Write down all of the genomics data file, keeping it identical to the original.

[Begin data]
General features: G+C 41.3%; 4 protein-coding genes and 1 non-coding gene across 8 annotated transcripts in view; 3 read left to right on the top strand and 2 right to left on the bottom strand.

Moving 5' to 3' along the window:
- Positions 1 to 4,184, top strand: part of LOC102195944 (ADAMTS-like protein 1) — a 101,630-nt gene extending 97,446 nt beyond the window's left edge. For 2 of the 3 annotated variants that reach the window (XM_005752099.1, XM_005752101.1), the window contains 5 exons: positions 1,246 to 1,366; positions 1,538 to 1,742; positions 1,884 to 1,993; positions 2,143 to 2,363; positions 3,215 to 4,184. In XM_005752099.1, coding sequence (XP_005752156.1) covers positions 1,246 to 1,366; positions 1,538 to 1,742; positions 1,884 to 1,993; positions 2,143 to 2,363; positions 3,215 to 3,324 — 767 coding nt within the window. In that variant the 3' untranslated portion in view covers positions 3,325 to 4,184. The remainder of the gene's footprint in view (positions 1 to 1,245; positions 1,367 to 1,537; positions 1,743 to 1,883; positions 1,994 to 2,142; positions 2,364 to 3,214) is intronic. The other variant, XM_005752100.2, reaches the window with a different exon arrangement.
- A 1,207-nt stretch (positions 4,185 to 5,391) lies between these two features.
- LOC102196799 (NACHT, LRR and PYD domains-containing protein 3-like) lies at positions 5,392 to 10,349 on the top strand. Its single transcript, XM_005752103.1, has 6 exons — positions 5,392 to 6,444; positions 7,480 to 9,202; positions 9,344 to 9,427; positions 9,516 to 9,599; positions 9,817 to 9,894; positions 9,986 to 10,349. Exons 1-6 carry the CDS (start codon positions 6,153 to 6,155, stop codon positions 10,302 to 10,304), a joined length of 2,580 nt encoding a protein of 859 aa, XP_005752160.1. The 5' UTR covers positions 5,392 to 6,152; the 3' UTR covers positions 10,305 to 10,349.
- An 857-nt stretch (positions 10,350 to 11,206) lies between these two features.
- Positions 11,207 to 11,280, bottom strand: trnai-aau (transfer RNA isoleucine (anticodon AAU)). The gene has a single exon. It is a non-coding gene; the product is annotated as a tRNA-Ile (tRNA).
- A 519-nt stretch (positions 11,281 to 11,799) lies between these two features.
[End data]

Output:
General features: G+C 41.3%; 4 protein-coding genes and 1 non-coding gene across 8 annotated transcripts in view; 3 read left to right on the top strand and 2 right to left on the bottom strand.

Moving 5' to 3' along the window:
- Positions 1 to 4,184, top strand: part of LOC102195944 (ADAMTS-like protein 1) — a 101,630-nt gene extending 97,446 nt beyond the window's left edge. For 2 of the 3 annotated variants that reach the window (XM_005752099.1, XM_005752101.1), the window contains 5 exons: positions 1,246 to 1,366; positions 1,538 to 1,742; positions 1,884 to 1,993; positions 2,143 to 2,363; positions 3,215 to 4,184. In XM_005752099.1, coding sequence (XP_005752156.1) covers positions 1,246 to 1,366; positions 1,538 to 1,742; positions 1,884 to 1,993; positions 2,143 to 2,363; positions 3,215 to 3,324 — 767 coding nt within the window. In that variant the 3' untranslated portion in view covers positions 3,325 to 4,184. The remainder of the gene's footprint in view (positions 1 to 1,245; positions 1,367 to 1,537; positions 1,743 to 1,883; positions 1,994 to 2,142; positions 2,364 to 3,214) is intronic. The other variant, XM_005752100.2, reaches the window with a different exon arrangement.
- A 1,207-nt stretch (positions 4,185 to 5,391) lies between these two features.
- LOC102196799 (NACHT, LRR and PYD domains-containing protein 3-like) lies at positions 5,392 to 10,349 on the top strand. Its single transcript, XM_005752103.1, has 6 exons — positions 5,392 to 6,444; positions 7,480 to 9,202; positions 9,344 to 9,427; positions 9,516 to 9,599; positions 9,817 to 9,894; positions 9,986 to 10,349. Exons 1-6 carry the CDS (start codon positions 6,153 to 6,155, stop codon positions 10,302 to 10,304), a joined length of 2,580 nt encoding a protein of 859 aa, XP_005752160.1. The 5' UTR covers positions 5,392 to 6,152; the 3' UTR covers positions 10,305 to 10,349.
- An 857-nt stretch (positions 10,350 to 11,206) lies between these two features.
- Positions 11,207 to 11,280, bottom strand: trnai-aau (transfer RNA isoleucine (anticodon AAU)). The gene has a single exon. It is a non-coding gene; the product is annotated as a tRNA-Ile (tRNA).
- A 519-nt stretch (positions 11,281 to 11,799) lies between these two features.